I can tell you that “What We Do in the Shadows” is a mockumentary-style comedy about four vampire roommates, but I can’t capture in words the weird essence of this singularly hilarious oddity. While both the style and the subjects are arguably overdone, the characters in this little film are original and alive. Well, not alive exactly, but believable and vibrantly undead.
Another fact I can give you to try to convey the spirit of this thing is that New Zealand comedian Jemaine Clement (“Flight of the Conchords”) co-wrote and directed it with costar Taika Waititi. They play housemates, vampires from different ages, which gives the film a lengthy comedic introduction.
Clement’s character, Vladislav, is 862 years old, and sees things differently from the “bad boy” Deacon, a mere 183. Waititi, meanwhile, plays a romantic dandy of age 379, and is a sweet and understanding den mother to the others. The vampires’ different backgrounds, and their resulting differences in attitudes, is endlessly amusing, at least to me. The eldest is thousands of years old and is more of a silent, Nosferatu type.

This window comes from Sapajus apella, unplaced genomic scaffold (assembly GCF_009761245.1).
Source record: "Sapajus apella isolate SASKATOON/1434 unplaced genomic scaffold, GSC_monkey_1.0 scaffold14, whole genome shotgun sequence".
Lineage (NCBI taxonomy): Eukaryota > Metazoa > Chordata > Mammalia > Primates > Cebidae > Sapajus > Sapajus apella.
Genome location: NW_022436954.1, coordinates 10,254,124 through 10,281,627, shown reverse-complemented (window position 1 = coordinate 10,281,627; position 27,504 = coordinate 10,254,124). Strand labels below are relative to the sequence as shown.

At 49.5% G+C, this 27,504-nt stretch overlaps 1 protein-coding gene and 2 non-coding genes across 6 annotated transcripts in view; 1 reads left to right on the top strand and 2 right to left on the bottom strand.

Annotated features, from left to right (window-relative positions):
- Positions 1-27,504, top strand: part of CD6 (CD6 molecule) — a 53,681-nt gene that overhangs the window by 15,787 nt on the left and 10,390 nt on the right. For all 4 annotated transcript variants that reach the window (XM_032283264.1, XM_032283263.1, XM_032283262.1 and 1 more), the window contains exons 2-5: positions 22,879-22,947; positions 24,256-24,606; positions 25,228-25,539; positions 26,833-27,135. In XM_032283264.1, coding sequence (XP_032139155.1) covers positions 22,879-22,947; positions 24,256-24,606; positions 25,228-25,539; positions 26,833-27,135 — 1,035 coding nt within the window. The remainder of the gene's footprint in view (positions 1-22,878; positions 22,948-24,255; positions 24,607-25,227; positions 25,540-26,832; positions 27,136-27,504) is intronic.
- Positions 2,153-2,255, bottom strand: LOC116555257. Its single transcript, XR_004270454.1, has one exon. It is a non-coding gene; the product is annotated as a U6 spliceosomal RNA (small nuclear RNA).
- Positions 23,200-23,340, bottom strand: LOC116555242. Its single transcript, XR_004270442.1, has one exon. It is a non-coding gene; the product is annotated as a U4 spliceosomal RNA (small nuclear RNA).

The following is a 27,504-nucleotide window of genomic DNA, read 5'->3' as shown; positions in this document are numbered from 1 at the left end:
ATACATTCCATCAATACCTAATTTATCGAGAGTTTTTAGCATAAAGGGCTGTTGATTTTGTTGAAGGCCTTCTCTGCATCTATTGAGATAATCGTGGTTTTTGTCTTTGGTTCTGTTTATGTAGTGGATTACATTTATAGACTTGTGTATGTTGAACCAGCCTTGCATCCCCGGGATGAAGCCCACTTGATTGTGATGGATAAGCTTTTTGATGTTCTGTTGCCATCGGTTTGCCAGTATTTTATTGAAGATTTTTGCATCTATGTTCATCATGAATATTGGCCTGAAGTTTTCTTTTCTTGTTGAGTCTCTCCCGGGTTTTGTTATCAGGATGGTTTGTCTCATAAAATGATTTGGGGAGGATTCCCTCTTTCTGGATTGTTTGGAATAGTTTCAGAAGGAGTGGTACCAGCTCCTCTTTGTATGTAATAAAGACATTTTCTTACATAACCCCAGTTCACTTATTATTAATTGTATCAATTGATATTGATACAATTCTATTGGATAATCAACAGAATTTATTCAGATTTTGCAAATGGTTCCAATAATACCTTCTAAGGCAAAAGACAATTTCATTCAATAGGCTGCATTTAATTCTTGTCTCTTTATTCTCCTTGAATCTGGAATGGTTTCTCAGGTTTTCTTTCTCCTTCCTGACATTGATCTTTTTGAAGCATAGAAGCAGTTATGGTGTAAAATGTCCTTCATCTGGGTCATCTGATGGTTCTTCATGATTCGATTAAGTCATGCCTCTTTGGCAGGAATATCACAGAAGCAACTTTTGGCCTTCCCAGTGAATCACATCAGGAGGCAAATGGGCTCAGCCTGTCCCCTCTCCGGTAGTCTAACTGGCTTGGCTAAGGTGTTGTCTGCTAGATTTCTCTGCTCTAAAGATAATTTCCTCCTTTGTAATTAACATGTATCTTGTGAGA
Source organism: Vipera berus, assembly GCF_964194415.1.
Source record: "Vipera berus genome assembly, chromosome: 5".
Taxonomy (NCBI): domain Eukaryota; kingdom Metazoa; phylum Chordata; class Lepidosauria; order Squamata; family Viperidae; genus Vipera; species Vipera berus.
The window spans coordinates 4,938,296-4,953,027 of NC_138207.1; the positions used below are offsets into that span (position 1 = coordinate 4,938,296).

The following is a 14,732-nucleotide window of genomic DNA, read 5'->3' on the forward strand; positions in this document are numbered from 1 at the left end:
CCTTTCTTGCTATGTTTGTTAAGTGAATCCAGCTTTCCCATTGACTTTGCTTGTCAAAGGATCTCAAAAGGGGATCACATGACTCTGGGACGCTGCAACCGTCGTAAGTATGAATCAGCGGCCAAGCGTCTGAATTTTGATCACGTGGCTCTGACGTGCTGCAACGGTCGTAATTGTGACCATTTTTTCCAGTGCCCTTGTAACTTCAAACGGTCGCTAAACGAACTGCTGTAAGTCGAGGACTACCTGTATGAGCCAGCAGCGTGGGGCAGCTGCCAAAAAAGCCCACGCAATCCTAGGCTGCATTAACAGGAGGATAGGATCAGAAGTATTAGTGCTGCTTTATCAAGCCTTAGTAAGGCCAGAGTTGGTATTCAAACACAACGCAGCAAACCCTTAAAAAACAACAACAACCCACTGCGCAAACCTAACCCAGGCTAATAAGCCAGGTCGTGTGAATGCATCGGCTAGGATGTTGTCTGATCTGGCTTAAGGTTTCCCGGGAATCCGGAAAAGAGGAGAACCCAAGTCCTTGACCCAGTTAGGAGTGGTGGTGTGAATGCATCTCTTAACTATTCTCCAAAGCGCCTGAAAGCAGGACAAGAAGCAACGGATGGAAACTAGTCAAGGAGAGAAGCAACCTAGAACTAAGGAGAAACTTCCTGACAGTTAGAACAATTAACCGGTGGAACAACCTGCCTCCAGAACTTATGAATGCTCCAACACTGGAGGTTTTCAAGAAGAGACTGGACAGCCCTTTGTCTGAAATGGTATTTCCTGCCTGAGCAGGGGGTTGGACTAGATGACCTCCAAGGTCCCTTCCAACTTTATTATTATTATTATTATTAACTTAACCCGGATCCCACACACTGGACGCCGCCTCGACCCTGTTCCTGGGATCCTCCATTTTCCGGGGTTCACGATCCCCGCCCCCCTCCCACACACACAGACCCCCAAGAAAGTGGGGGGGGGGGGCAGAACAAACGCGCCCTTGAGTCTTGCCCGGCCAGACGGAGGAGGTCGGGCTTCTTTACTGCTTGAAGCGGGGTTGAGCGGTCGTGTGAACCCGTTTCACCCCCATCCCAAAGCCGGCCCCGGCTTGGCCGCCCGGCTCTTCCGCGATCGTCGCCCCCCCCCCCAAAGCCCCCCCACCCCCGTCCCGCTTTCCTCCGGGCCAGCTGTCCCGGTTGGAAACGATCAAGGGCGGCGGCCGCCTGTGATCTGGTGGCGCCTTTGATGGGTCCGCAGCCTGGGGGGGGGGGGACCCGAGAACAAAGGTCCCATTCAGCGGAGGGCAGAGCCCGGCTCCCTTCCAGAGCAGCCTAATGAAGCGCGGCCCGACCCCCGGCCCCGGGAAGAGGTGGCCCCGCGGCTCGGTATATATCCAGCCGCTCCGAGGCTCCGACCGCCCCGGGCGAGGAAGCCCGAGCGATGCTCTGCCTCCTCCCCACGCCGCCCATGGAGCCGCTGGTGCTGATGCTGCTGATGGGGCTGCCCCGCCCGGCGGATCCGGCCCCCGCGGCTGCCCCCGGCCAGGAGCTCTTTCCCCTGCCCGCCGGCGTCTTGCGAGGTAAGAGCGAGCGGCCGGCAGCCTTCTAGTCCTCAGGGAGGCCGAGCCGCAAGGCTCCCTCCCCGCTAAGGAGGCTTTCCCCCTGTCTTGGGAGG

There is not much of a plot; they just have ridiculous adventures, and the creators never miss a chance to cram every situation with hilarious details. When a recent vampire convert named Nick, whom they tried to merely drink but inadvertently turned into one of them, starts hanging around, the boys are reluctantly brought into the 21st century.
Nick also has a human best friend, Stu, and the affection that all the old vampires feel for Stu gives the film an almost emotional dimension. I would not go so far as to employ the word “serious,” but the otherwise selfish vampires’ attempts to fend off attacks against Stu add a dash of heart to the ludicrous mix, and concern for his welfare is the closest we get to suspense.
Werewolves, naturally, come to figure into this vampire story, and their alpha male is played by another “Flight of the Conchords” alum, Rhys Darby. As in many situations in this film, the practical considerations of fantasy figures are played for laughs. Darby exhorts fellow werewolves to wear big track pants to allow room for their legs to expand when they turn, and scolds one of the group for chaining himself to a tree that is too small, and using a combination lock.
“What We Do in the Shadows” is a marvelously preposterous romp, completely silly yet intelligent and witty. Even the special effects are sufficiently affecting. It is a ludicrous premise to which some very talented and hilarious people fully commit.